If you fancy something then it means you desire it. There are two
basic forms in common use - food and people. If you fancy a cake for
example it means you like the look of it and you want to eat it. If you
see someone of (hopefully) the opposite sex then you might fancy them if
you liked the look of them and wanted to get to know them a little
This is the word for a woman's front bits! One doesn't normally
talk about anyone's fanny as it is a bit rude. You certainly don't have a
fanny pack, or smack people on their fannys - you would get arrested
for that! Careful use of this word in the UK is advised!
Fanny around -
I'm always telling people to stop fannying around and get on with it. It means to procrastinate. Drives me mad!
Fiddle sticks -
I have an old Aunt who is much too well mannered to swear. So when the
need arises for a swear word, she will substitute "fiddle sticks".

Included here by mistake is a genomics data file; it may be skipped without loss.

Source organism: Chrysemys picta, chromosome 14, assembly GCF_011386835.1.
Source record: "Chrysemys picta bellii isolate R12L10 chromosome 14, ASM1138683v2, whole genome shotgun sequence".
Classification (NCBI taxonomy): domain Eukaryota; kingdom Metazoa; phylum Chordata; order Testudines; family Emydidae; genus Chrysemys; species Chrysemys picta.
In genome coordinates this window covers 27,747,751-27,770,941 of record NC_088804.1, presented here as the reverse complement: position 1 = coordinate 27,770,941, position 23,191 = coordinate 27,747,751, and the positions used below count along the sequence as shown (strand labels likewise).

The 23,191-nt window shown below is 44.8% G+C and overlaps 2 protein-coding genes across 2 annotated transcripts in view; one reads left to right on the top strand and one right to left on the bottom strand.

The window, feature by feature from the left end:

To filch is to steal or pilfer. The origin is apparently unknown.
Fit is a word that I have heard a lot recently - it seems to be making a comeback. A fit bird means a girl who is pretty good looking or tasty! A fit bloke would be the male equivalent.
To Flog something is to sell it. It also means to beat something
with a whip, but when your wife tells you she flogged the old TV it is
more likely she has sold it than beaten it (hopefully!).
If something great happened to you by chance that would be a
fluke. When I was a kid my Mum lost her engagement ring on the beach and
only realised half way home. We went back to the spot and she found it
in the sand. That was a fluke.
I like to have a flutter on the horses. It means to have a bet, usually a small one by someone who is not a serious gambler.
Two weeks. Comes from an abbreviation of "fourteen nights". Hence
terms like "I'm off for a fortnights holiday" meaning "I am going on a
two week vacation".
If someone is feeling fruity then they are feeling frisky. Watch out!
Full monty -
Since the movie has come out of the same name I have heard some odd
Texan descriptions of what the full monty means. It really has nothing
to do with taking your clothes off. It just means the whole thing or going the whole way.
That's it. Clearly when applied to stripping it means not stopping at
your underwear! The origins of the expression are still under